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At both ends of the bodybuilding scale we have two training methods that have been in a constant fight for supremacy since modern bodybuilding first became popular back in the early 1900ís.
These two training methods are at opposing ends of the bodybuilding scale; completely different in the way they make you train, so which is best? Alas there may never be an answer as there are benefits and disadvantages to both. The following comparison might just help you make the decision on what type of training to use.
Volume Vs Intensity
Volume refers to the amount of reps and sets you perform per workout and has an inverse relationship to the amount of weight a person can lift during that same workout. As an example if you can bench press 100kg for 1 repetition you are performing a high intensity lift. Logically, the lighter the weight you lift, the more repetitions you can perform per set which then translates into a higher volume regime.
It is also important to note that intensity and volume regimes will use a different range of total sets per workout, for example high intensity regimes will usually use 30 or more sets per workout, with high intensity regimes using somewhere in the region of 15 or less. If a high intensity workout uses over 20 sets per workout it fails to be a truly high intensity workout and starts to cross the boarder into a high volume regime.
There is no universal code, or definition of the amount of sets and reps that indicate a high volume or high intensity regime, but the following is an acceptable guide:
High volume/low intensity: 32 sets per workout
Medium volume/medium intensity: 24 sets per workout
Low volume/high intensity: 13 sets per workout
Historically high volume was king with bodybuilders in the 70ís and 80ís with films such as Pumping Iron filming literally all bodybuilders of the day performing high volume routines. Whilst these bodybuilders built impressive physiques with high volume training they also relied heavily upon anabolic steroids. The steroids made it possible for them to train using 30 or more sets per workout with sometimes two workouts per day.
The disadvantages of using high volume training was soon realised by those trying more high intensity techniques. Relying on steroid use is potentially fatal, not to mention the adverse side effects and cost. Generally, also the amount of time it took to perform the volume workouts was simply unacceptable for normal people with a 9-5 job.
An alternative to high intensity was born
As bodybuilders became more educated they realised that muscle responded to an overload stimulus, whether that be from volume, or an increased load of weight. Bodybuilders in the 90ís such as Dorian Yates often took this type of training to the extreme with very high intensity workouts that included just one set to failure per exercise with only a few working sets per workout.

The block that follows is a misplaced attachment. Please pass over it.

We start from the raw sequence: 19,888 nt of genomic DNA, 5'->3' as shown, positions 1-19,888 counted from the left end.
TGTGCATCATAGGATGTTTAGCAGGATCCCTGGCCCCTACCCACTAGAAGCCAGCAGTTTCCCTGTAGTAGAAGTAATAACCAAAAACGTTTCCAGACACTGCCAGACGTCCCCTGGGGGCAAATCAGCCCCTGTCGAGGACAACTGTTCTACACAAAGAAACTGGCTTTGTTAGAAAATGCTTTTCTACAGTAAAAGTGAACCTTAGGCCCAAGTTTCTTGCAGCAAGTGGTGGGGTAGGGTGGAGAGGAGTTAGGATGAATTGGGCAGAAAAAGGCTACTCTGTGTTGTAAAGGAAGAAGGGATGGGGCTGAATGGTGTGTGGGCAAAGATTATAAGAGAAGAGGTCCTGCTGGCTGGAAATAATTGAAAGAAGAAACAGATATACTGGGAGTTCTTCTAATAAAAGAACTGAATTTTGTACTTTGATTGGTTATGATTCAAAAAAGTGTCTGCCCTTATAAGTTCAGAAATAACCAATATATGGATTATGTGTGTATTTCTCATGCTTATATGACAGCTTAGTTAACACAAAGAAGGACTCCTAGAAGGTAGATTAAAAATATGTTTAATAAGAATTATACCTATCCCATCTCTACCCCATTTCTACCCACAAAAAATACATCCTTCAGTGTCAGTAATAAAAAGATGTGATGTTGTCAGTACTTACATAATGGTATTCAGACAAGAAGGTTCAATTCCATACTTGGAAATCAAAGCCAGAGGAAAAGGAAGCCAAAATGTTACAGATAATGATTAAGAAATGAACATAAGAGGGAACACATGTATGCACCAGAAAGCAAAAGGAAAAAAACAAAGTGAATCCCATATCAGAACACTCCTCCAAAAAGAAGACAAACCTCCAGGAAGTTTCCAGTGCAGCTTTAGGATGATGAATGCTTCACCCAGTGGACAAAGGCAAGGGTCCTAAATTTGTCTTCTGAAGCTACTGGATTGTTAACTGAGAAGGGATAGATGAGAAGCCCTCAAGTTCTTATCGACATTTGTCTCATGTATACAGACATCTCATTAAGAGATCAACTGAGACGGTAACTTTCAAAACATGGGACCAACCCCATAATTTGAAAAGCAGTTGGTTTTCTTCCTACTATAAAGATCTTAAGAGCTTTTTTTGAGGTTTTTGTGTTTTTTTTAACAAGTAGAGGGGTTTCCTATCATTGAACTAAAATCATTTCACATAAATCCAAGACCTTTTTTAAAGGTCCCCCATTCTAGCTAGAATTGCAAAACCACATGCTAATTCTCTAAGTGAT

Did these bodybuilders make great gains with this training? Yes. Did they also rely on steroids? Yes. For the normal person using an extremely high intensity regime will have its advantages for example the ability to overload a specific muscle group with a and increased weight.
The main criticism of the ultra-high intensity technique is the failure to adequately stimulate the body (and central nervous system) enough to spark an anabolic response. Supporters of the high volume technique are certain that the key to building muscle is to force nutrients into muscle cells to spark muscle growth (known as the pump) and that high intensity only builds strength and not muscle mass.
Who is correct?
If it is taken for granted that any type of training will enable you to build new muscle mass then for the average person high intensity training seems to be the most beneficial simply because workouts can be performed in as little as 30 minutes.
Both methods can have their place in a rounded bodybuilding regime, and in fact people currently using one of the methods will probably see a dramatic gain in muscle if they switched to the opposing method simply because the body will respond positively to the different stimulus.
What we do now know is that the body requires a change in stimulus periodically if it is to be forced to grow new muscle mass on a constant basis so the best way to benefit from the advantages of both techniques is to design a programme to periodically change the volume and intensity of your workouts, as follows:
Weeks 1-3: 20-25 sets with 12-15 reps
Weeks 4-6: 15-20 sets with 10-12 reps
Weeks 7-9: 10-15 sets with 6-8 reps
Weeks 10-12: 5-10 sets with 4-6 reps
You donít need to use just one training method to gain muscle and there is no one size fits all, best training protocol that will give you the best gains. High intensity training may be a more logical choice for those short of time but if you are able to train for around and hour, three times a week you can have the best of both worlds and use both high volume and high intensity techniques to gain the most muscle mass.
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